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Sunday, November 28, 2021
<p><span>Photo by </span><a href=";utm_medium=referral&amp;utm_content=creditCopyText">Ashim D’Silva</a><span> on </span><a href=";utm_medium=referral&amp;utm_content=creditCopyText">Unsplash</a></p>

Photo by Ashim D’Silva on Unsplash

Now that summer is fast approaching, some of you may be looking for ways to spend these sunny days. For those who have an empty summer ahead of you: congratulations. For those who already have travel plans: try to hold off on telling us unfortunates every exciting detail of your upcoming vacation. It gets old quickly for folks, like me, stuck in Gainesville: attending classes, working or otherwise unable to travel to exotic locales.

If you have the time and funds, I would heartily suggest traveling. Don’t think by traveling I automatically mean going on a cruise to a Caribbean island or hopping on a plane to spend a month backpacking in Europe. Any trip, big or small, counts even if it is a road trip to visit your grandparents in Georgia.

With that disclaimer out of the way, the following advice is for those planning to travel this summer. Go solo.

Now within reason, of course. I’m not saying to close your eyes, throw a dart at a world map and go where it lands. Make sure to thoroughly research where you are going, how you are going to get there, your accommodations and all your relevant tickets.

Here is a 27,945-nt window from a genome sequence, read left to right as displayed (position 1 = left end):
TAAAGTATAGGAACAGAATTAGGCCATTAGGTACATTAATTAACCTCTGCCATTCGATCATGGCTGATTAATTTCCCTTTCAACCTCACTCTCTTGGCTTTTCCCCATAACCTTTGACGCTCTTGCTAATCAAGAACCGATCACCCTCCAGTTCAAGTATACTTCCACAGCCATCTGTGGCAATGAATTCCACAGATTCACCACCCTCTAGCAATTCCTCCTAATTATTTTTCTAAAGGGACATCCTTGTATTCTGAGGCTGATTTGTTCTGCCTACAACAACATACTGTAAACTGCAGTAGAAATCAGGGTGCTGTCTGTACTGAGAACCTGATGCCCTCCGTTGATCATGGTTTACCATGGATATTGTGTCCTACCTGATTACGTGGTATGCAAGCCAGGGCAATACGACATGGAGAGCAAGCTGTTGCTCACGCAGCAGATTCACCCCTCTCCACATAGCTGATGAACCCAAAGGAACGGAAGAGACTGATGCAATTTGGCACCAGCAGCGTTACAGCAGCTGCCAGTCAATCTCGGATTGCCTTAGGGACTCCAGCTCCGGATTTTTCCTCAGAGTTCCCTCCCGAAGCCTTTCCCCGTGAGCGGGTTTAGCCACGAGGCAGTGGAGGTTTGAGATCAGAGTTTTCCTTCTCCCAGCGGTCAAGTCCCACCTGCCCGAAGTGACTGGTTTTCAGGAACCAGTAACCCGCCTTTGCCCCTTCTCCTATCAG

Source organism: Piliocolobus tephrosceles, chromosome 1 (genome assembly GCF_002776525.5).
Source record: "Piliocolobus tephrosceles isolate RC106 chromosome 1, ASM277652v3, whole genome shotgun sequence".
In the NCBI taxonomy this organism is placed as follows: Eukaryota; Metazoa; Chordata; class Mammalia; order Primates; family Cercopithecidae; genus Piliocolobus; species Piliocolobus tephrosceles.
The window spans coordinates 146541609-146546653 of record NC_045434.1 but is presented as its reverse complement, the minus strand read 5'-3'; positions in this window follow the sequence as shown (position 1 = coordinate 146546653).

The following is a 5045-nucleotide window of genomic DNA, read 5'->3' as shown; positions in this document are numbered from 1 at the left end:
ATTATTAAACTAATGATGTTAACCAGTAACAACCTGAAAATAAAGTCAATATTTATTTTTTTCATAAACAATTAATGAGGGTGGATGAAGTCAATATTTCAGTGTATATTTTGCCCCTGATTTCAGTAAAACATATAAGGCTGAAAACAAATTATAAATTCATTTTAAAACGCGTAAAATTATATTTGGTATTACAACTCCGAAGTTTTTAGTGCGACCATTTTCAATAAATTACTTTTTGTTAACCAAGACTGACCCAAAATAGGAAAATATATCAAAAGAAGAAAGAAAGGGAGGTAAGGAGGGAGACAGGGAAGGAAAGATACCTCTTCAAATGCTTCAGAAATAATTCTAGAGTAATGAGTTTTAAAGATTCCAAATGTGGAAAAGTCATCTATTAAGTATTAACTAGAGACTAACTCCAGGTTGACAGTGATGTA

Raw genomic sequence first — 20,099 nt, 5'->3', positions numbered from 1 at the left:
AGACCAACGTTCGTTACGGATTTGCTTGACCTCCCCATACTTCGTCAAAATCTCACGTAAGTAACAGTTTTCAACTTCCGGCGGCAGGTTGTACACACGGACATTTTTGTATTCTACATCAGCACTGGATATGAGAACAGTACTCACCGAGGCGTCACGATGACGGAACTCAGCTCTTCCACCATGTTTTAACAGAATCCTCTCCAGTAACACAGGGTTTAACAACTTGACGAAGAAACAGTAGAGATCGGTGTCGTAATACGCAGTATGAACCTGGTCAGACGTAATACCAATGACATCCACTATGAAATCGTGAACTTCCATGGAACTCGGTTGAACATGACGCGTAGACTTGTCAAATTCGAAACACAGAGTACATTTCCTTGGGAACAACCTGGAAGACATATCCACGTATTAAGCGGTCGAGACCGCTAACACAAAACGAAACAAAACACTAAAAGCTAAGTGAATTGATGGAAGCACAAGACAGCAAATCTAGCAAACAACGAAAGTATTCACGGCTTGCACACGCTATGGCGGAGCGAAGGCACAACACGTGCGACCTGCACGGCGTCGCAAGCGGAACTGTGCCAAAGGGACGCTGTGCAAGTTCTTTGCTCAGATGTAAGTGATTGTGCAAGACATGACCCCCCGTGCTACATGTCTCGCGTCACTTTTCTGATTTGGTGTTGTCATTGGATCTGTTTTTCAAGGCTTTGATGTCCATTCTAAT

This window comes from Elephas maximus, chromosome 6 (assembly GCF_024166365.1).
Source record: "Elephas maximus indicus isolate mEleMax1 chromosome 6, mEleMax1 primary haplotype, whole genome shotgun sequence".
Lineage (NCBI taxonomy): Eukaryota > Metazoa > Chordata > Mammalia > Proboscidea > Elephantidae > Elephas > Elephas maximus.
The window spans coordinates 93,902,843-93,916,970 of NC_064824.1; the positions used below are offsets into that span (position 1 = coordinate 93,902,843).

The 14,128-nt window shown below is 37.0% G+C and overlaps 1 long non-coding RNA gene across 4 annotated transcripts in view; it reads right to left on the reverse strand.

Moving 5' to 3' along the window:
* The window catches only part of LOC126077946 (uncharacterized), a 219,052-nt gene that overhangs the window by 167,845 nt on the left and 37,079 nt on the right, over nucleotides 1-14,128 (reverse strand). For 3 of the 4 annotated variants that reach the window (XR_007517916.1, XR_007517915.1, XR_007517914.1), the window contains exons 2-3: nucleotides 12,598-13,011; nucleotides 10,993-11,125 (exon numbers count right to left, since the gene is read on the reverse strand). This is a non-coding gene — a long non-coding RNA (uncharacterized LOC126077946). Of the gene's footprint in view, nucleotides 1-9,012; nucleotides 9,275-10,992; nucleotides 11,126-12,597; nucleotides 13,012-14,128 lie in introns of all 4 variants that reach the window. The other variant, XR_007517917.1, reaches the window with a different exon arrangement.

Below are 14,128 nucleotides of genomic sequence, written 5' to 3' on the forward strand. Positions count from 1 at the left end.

Solo traveling will seem daunting at first. I mean traveling by yourself on a plane, train or any other kind of transportation will seem scary at first. The distance from home (especially if traveling outside the U.S.) will add to your anxiety. Don’t worry, it will be temporary. You will look back on your journey with pride at your accomplishment of going alone and fondness at all the fun you had.

Still not convinced? Let me give some first-hand experience.

My senior year of high school a group of teachers organized a senior trip to Europe. It was not my first trip outside the U.S., but it was my first trip to Europe and my first where I was unaccompanied by parents. I was excited but a little nervous. The nerves came from the thought of traversing Europe alone. Well, as alone as you can get with a couple of teachers as chaperones and at least 10 of my classmates traveling with me.

I didn’t expect to enjoy traveling solo as much as I did. It was liberating! I felt like an adult for the first time. I ate what I wanted, bought what I wanted and explored where I wanted with no parent hovering over me. The best part was nothing happened to me. Obviously this is due to the presence of chaperones and being in a group, however, I have traveled completely by myself in a foreign country before and still nothing happened to me. Nothing bad automatically happens to you when you travel by yourself.

There are more things to gain by traveling solo that far outweigh the possible (note: not concrete or automatically going to happen!) negatives. You gain independence. You might meet cool people along the way. You get to explore what you want, when you want without worries about the rest of your traveling companions. You’re free to eat what you want without a parent looking disapprovingly at the McDonald’s chicken nuggets you just had to try (yes, I know they taste exactly same, but it’s about the novelty of eating them while in a foreign country!).

Take my advice. The next trip you go on, travel by yourself. You won’t regret it. You might even learn something new, like how mussels are delicious or how Germany is so beautiful you just must come back.

Stay safe and happy travels!

Photo by Ashim D’Silva on Unsplash

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